How to Navigate the Waters of Small Business Lending

The small business loan industry is teetering toward inaction with little to offer lenders or owners. According to the Federal Reserve, large U.S. banks are softening loan terms for small companies 10 percent more than mid-sized and large businesses. The Wall Street Journal also reported banks and lenders’ difficulties in stirring the market for small-business lending.

Entrepreneurs across the board are in need of useful tips and trustworthy advice. Much of the process hinges on thorough preparation and a clear understanding of lender expectations. For businesses that don’t meet prerequisites for traditional commercial loans, low-interest loans can be negotiated through some nonprofits and local and state development agencies. This avenue can be even more worthwhile than navigating the hoops of typical lenders.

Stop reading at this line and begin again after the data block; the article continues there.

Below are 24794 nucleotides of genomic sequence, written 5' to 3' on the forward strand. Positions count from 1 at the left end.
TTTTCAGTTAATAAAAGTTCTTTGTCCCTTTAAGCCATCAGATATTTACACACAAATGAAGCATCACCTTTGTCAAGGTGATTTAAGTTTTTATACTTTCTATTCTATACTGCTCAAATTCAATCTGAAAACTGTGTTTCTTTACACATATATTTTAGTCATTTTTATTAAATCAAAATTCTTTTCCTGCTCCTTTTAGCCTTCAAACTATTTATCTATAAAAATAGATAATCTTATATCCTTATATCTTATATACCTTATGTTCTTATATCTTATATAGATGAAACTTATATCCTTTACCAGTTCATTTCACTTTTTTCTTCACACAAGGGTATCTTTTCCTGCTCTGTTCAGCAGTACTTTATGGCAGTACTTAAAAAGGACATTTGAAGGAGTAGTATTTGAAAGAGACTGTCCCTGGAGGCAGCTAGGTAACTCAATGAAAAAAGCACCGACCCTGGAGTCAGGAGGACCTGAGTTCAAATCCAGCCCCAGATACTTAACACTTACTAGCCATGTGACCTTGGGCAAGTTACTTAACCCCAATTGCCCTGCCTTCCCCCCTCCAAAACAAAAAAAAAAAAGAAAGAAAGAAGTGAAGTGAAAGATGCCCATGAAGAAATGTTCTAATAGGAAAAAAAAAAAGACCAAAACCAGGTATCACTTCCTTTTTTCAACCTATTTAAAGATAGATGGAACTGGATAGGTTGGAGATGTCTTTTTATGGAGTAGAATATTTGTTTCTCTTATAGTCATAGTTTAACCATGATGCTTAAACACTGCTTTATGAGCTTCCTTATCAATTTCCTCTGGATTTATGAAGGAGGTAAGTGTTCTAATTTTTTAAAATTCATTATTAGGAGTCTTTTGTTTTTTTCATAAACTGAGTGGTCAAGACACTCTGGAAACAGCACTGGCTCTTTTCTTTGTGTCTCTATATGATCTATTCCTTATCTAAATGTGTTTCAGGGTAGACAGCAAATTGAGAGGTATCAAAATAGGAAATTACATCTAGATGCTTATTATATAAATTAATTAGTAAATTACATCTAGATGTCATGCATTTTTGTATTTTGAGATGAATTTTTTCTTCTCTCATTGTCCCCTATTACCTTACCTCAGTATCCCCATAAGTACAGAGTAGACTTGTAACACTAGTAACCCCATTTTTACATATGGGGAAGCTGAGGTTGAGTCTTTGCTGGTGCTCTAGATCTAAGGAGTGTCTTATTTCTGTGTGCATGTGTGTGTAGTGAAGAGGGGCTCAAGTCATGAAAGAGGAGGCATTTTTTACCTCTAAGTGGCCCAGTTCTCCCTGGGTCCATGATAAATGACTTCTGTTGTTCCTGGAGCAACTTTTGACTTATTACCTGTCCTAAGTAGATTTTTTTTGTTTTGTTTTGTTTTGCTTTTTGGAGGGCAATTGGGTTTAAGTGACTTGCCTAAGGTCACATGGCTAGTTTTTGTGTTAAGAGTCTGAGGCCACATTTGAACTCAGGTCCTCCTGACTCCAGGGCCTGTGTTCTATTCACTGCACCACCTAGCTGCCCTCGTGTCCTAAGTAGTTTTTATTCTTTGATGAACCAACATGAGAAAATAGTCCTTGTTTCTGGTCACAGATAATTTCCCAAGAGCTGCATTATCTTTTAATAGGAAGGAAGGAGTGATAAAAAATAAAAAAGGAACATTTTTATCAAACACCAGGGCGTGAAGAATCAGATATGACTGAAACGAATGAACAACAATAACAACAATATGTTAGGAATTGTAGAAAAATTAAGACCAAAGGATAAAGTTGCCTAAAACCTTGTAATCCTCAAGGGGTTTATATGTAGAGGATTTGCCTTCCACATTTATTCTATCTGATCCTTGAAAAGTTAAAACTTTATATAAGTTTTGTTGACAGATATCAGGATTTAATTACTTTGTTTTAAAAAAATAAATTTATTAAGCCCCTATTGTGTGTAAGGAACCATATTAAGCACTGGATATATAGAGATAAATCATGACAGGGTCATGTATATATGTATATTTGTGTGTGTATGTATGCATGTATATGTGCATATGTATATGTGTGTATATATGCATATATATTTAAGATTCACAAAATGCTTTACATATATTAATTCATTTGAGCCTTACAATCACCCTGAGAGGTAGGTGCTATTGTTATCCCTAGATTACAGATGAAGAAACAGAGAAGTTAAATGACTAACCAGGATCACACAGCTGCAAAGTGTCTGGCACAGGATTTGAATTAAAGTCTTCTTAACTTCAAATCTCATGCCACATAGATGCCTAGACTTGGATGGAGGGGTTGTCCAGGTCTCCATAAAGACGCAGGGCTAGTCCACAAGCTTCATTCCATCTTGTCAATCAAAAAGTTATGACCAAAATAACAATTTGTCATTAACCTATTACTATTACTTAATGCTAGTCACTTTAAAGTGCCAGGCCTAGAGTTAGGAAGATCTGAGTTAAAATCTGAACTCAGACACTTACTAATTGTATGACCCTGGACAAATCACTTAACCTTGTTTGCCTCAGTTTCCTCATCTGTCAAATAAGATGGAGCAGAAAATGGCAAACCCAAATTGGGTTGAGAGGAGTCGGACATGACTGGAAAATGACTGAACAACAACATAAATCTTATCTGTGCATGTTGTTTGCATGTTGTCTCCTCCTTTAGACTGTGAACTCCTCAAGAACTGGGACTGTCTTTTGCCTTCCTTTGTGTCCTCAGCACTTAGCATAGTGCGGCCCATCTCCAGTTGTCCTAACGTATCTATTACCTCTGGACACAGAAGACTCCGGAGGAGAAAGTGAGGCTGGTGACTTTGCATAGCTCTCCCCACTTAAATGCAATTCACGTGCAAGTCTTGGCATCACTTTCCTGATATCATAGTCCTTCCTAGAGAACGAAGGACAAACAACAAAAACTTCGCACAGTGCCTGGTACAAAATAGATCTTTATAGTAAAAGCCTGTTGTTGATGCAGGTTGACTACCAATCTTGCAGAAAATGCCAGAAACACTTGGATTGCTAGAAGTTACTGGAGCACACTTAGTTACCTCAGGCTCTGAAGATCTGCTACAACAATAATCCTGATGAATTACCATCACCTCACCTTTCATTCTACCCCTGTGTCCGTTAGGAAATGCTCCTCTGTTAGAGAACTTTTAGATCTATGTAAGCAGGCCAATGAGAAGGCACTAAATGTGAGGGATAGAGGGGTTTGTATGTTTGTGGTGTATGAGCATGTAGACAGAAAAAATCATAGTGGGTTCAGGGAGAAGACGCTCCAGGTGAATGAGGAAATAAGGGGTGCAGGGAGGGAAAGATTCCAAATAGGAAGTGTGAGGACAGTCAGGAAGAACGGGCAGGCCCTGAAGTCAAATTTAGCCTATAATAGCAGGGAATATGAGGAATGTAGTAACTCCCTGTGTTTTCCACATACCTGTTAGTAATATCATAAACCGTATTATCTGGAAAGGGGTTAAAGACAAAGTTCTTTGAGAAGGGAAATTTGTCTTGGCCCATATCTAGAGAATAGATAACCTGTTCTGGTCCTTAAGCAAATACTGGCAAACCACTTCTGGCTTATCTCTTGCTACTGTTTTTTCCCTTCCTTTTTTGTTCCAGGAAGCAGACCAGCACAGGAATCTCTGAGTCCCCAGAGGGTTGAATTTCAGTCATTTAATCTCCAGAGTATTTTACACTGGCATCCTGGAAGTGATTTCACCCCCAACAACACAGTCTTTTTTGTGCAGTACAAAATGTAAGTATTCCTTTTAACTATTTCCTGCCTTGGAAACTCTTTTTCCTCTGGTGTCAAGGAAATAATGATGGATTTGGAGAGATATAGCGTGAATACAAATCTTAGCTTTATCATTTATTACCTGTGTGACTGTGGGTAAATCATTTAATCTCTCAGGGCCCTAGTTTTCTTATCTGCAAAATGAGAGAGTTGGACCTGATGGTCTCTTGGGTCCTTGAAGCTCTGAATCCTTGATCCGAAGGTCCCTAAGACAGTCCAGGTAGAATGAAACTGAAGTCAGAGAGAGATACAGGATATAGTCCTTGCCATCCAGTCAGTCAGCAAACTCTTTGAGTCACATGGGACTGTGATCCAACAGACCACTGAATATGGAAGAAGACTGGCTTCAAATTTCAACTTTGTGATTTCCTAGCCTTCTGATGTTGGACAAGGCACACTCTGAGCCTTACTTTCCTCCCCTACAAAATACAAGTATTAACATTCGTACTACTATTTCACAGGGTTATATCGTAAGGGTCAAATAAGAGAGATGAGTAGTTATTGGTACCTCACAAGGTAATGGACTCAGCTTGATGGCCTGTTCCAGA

No small business should be afraid to utilize the U.S. Small Business Administration. It’s a valuable and informative resource with details about the loan process, contracting, government relations and more. The SBA is a reliable tool to obtain basic answers. By becoming well acquainted with the administration, small-business owners can research what lenders are going to ask. Some questions may vary, but the gist will be the same. This includes inquiries like what assets must be bought? Who are your suppliers? Do you have other business debt? Who are your creditors? Who are the members of your management team? What can you offer as collateral?

Create a checklist of all necessary documentation. Loan applications require a host of documents—personal/criminal background checks, resumes, business plans, business and personal credit reports, financial and bank statements, income tax returns and business licenses. Having all the proper paperwork in order speeds up the procedure and smoothes any logistical wrinkles.

Finally, it’s imperative that small businesses keep immaculate records of all accounts payable, client billings and collections, loan details and year-end reporting for tax preparation. Firms, like On Call Accountants, provide accounting services, financial reporting and business consulting, so pertinent information is organized and readily accessible. They also collaborate with banks for loan packages. More information is available at

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